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Anika On Why Bristol's Stokes Croft Offers A Vision Of A Better Future
The Quietus , October 26th, 2010 08:40

Invada Records artist Anika is also a political journalist who divides her time between Berlin and Bristol. Here she writes about how community action in Bristol gives the lie to ideas of an apathetic Britain

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Listen to Anika's album Anika on Spotify

The British have a tendency to complain a lot about the general state of things but few actually do anything about it. It was a shame that on the rare occasion the country did unite, politicians seemed to dismiss their actions (Anti-war 2003). For this reason the activities of a fairly unpublicised grassroots movement in Bristol is worth turning your head for. More commonly known for Banksy and 90s trip-hop, Bristol saw hundreds take to the streets over the opening of a Tesco, in a little known area called Stokes Croft; a movement instigated by the PRSC, led by Chris Chalkley.

Based in the armpit of Bristol, independent group, the Peoples Republic of Stokes Croft (PRSC) have been taking the law into their own hands, to bring up an area long forgotten by the local council. Reminiscent of the 1940s film Passport to Pimlico, their mission is to fend off commercialisation in the city, and bring back community and individualism. A social construction, made up of Bristol's scummiest parts, Stokes Croft is more commonly associated with gangs, derelict buildings, homelessness and muggings.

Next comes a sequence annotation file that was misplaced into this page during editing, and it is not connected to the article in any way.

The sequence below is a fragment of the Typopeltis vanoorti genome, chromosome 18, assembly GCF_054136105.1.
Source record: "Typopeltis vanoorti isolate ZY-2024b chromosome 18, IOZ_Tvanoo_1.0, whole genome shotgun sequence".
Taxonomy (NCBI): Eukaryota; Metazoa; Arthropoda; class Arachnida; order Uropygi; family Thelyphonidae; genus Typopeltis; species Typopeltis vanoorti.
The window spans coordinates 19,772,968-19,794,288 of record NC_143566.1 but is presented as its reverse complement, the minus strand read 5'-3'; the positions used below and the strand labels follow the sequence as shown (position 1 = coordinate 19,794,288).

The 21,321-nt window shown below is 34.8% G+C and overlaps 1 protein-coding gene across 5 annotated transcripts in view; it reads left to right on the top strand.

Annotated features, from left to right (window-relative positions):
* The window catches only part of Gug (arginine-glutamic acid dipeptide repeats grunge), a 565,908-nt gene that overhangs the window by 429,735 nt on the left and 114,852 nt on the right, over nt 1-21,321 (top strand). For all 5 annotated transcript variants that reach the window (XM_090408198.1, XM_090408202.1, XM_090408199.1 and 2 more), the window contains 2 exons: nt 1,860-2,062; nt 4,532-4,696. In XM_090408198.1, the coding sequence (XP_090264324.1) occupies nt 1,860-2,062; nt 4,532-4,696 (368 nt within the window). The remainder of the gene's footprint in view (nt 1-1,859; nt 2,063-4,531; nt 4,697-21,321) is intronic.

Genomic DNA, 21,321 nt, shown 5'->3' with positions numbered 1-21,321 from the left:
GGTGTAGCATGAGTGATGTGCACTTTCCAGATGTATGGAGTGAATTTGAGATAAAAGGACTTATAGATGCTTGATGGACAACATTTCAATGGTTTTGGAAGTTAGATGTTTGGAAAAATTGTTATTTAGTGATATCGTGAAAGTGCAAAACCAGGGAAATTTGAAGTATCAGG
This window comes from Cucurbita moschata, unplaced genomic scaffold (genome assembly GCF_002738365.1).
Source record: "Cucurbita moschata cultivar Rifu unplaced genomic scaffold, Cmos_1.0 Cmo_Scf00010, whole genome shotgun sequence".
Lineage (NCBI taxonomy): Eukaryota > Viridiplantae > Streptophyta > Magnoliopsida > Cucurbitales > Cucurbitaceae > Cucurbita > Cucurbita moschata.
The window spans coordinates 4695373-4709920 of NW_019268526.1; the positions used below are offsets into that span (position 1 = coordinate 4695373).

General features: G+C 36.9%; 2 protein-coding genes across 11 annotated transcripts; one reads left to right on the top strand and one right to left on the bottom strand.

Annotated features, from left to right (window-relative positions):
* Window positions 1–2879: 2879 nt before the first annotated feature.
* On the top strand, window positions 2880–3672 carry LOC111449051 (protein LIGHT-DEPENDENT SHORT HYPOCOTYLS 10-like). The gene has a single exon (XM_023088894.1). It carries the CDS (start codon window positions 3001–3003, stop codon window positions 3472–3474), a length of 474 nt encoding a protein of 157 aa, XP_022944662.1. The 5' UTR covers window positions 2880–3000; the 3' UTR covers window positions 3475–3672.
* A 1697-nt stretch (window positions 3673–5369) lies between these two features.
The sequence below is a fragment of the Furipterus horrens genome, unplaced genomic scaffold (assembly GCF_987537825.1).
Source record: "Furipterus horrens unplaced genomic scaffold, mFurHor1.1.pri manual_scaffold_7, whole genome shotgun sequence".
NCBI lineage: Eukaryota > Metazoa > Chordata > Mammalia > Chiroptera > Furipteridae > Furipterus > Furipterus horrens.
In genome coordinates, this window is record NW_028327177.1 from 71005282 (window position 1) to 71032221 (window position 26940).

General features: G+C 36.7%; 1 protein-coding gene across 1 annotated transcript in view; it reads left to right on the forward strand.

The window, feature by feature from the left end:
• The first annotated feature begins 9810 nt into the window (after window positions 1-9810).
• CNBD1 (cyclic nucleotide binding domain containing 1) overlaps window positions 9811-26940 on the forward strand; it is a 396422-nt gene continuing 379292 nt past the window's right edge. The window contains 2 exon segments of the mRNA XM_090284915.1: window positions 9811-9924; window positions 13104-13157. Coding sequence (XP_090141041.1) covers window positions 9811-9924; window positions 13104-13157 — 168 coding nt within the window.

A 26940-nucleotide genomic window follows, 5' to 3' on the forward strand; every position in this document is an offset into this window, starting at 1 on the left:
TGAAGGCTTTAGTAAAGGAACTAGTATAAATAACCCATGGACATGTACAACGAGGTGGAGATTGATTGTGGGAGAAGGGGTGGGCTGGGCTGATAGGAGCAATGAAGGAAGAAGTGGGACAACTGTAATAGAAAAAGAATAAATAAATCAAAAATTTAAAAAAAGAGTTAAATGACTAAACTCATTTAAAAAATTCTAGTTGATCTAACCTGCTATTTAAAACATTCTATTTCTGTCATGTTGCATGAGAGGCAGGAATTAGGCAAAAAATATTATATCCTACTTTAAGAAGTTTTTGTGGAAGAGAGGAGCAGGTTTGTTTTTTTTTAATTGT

This is exactly the stereotype the social enterprise are looking to eradicate, already making a fair bit of headway, considering the movement is only in its fourth year. What's different is that they draw upon what culture already exists. They do not simply resort to using helvetica to solve the problem of poor branding, they build upon existing features, involving the residents already there, as opposed to seeing them as the problem and moving them on.

Instigator of the movement and now chairman, Chris Chalkley, moved to the area in 2006 following the collapse of his china and glass business based just up the road in Montpellier. In the Yard of the Jamaica Street studios, he explained how he began to observe the council's approach to what was considered "the biggest shit hole on the planet" and now his new home. "I actually realised it was the best place" he said grinning.

The ex-economics and philosophy student, and self-confessed poacher turned gamekeeper, told me how the "the social fabric of the area had been shockingly neglected". Countless times he would pass the police or council spending valuable time and money painting over fresh graffiti. "It became apparent that what we needed to do was find a way forward, that harnessed the skills and beauty inherent in the area, and in the people who lived here", he told me.

In the last 10 years, when money was aplenty, the government had a tendency to spend large amounts on urban renewal schemes. The problem was, this would often involve leaving a troubled area until it was in an irretrievable state, bringing in the bulldozers and replacing it with new flats, on the market for a price far beyond the reach of any of the residents previously frequenting the area. This is exactly what the PRSC DON'T want to do.